Maybe in time he will change his mind. I hope so. I am of the opinion that as well-intentioned as many people are, money or donations by themselves will not lift countries out of poverty. Good governance does, though. Fair trade where the beneficiary is the local community does, too. Above all, I would like my son to see people from developing nations as human beings who want to work and who would like to see the product from that endeavour turned into better living conditions. A bugbear of mine for many years has been the photo of the pot-bellied African/Asian/Amerindian child that comes with my weekend papers. It was effective for some time, but once you meet people from those continents - and I hail from that neck of the woods myself - what strikes you at first is that there's rarely a sign of self-pity. And there's plenty of evidence around of what happens when they use the power that is denied to them by both the big corporations and the Bono brigade (there's a famous story about the U2 lead singer, maybe apocryphal, that at a live concert he silenced the audience and said: "Everytime I clap my hands a child in Africa dies", to which an audience member snappily retorted: "Stop f*****g clapping then!").

But there's a factor that shouldn't be underestimated. A twelve-year old who takes time from thinking about getting a snake or wishing for a Wii (yeah, right, dream on, son!) to stop to muse on those less fortunate than him deserves to be commended. At an age when some of his peers are already using immigrants and aslyum seekers (sometimes in the same sentence without trying to understand the differences between the two groups) as scapegoats for all society's ills, the fact that he thinks that charity is the start- and end-point of economic development for poorer nations should be the least of my wife's and mine worries.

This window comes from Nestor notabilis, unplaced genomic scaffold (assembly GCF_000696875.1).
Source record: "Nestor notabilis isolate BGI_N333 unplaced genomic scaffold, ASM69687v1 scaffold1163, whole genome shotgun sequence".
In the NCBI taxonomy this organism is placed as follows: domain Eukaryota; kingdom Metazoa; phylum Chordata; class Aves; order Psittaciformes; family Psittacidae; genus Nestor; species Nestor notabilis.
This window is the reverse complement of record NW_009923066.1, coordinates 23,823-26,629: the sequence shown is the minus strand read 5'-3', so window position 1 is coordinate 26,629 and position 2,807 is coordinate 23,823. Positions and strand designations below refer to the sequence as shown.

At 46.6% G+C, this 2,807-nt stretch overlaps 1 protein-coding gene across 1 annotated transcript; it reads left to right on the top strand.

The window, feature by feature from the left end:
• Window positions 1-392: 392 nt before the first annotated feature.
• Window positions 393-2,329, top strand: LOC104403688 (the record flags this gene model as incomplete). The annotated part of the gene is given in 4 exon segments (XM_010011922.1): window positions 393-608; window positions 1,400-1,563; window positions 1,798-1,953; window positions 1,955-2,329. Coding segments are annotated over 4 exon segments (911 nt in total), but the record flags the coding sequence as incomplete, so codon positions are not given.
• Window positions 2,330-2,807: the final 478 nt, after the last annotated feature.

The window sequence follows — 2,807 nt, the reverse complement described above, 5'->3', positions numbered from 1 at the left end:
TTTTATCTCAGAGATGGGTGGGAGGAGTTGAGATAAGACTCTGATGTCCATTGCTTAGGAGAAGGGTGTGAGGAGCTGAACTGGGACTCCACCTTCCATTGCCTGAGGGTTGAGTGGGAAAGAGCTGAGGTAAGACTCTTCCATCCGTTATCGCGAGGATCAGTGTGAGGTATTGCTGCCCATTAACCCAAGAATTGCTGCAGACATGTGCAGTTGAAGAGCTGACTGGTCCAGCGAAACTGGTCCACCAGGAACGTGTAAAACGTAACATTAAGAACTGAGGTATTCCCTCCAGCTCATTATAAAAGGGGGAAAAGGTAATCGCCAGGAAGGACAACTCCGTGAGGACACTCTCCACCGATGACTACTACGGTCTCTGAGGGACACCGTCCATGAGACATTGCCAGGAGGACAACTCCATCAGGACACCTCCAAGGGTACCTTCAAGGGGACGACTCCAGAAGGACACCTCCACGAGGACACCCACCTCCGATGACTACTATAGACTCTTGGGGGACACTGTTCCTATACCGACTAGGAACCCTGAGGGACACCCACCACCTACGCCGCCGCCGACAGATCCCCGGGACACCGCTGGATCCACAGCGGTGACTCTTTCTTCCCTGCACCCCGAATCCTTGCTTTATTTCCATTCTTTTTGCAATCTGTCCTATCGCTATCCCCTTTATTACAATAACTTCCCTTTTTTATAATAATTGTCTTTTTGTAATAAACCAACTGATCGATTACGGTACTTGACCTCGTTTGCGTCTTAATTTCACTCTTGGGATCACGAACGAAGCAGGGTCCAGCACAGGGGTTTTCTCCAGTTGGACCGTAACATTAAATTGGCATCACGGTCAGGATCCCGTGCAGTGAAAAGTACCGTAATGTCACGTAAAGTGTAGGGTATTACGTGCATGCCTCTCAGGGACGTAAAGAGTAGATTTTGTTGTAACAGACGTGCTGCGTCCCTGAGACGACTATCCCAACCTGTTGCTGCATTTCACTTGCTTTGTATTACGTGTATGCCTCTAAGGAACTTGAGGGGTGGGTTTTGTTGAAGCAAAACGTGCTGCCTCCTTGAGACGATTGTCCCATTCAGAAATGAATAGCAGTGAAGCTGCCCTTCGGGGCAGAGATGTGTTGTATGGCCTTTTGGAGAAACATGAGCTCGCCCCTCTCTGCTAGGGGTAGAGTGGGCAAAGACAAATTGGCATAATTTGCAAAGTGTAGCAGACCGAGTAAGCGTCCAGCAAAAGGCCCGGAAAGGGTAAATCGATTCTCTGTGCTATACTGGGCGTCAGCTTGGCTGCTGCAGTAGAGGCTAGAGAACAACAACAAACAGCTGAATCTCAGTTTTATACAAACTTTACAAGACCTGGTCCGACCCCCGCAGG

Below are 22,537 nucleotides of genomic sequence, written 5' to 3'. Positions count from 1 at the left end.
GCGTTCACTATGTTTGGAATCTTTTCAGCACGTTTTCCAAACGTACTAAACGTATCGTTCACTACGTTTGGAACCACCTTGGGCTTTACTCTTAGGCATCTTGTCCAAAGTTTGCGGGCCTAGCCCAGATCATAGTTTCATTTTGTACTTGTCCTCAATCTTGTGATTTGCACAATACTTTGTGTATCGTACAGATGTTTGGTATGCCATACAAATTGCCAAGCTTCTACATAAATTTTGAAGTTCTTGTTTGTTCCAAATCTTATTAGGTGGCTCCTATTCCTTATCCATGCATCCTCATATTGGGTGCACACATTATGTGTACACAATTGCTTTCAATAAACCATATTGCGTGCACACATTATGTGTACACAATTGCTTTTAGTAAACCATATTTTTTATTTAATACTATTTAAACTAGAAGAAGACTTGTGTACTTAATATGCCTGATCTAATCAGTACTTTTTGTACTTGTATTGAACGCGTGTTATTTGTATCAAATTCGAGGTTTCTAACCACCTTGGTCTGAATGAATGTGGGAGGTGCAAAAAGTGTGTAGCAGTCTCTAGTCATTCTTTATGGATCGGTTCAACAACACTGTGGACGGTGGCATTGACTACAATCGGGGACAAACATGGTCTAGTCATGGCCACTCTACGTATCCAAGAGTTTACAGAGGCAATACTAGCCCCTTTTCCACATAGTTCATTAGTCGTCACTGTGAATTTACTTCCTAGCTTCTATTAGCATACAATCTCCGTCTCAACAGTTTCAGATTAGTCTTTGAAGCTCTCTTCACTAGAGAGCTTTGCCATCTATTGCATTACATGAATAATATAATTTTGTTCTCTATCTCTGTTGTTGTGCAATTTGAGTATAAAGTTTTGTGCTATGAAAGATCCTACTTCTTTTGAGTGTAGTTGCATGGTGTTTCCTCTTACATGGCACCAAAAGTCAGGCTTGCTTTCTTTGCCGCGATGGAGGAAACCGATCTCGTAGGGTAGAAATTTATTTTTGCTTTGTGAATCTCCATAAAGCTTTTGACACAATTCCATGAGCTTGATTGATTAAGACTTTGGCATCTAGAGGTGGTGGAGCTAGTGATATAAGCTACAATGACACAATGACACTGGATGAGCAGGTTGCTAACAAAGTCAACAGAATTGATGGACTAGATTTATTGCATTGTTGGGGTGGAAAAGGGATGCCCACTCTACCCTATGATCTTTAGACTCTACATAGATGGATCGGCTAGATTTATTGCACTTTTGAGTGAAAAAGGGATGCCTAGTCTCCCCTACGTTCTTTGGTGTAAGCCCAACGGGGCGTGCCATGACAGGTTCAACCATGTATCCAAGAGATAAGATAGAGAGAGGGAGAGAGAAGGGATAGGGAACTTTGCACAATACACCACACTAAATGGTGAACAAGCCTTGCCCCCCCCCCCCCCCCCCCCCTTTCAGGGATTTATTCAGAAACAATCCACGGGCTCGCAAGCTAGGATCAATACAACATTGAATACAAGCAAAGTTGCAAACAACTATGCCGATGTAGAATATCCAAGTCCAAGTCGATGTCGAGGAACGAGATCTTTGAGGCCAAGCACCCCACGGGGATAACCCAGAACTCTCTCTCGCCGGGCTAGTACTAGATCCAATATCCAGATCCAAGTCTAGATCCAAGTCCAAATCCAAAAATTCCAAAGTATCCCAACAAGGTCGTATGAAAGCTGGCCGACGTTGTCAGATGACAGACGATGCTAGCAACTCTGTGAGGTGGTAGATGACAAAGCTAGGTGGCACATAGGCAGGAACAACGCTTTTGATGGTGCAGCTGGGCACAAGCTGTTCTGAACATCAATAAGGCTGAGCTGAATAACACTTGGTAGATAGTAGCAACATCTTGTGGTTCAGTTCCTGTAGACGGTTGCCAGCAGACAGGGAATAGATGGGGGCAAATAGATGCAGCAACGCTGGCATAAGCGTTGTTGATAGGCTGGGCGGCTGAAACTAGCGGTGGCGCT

© 2010

Next Post: 'Killer Opening Songs', to be published on Tuesday 12th October at 11:59pm (GMT)


  1. He's a child who wants to share and that's to be commended. The complications of the adult world ARE too much to comprehend... I still struggle with it all.

  2. It's good that he's thinking about it :) I'm not sure I would have understood those subtleties at his age...

  3. What a precious child he is to be so compassionate and giving! I want to give him a hug.

    I agree with you, Cuban, about encouraging trade in poorer countries because we can't solve every problem by throwing money at it.

    Not only that, charity as a foreign policy is not sustainable. We might be happy to throw money at problems while we have the money but what happens we our own economy implodes as it has done over the last couple of years? It doesn't seem fair that our own services get cut, meaning that our kids and our grandparents and our poor and vulnerable get shafted while we throw money away overseas that gets eaten by dictators and corrupt governments.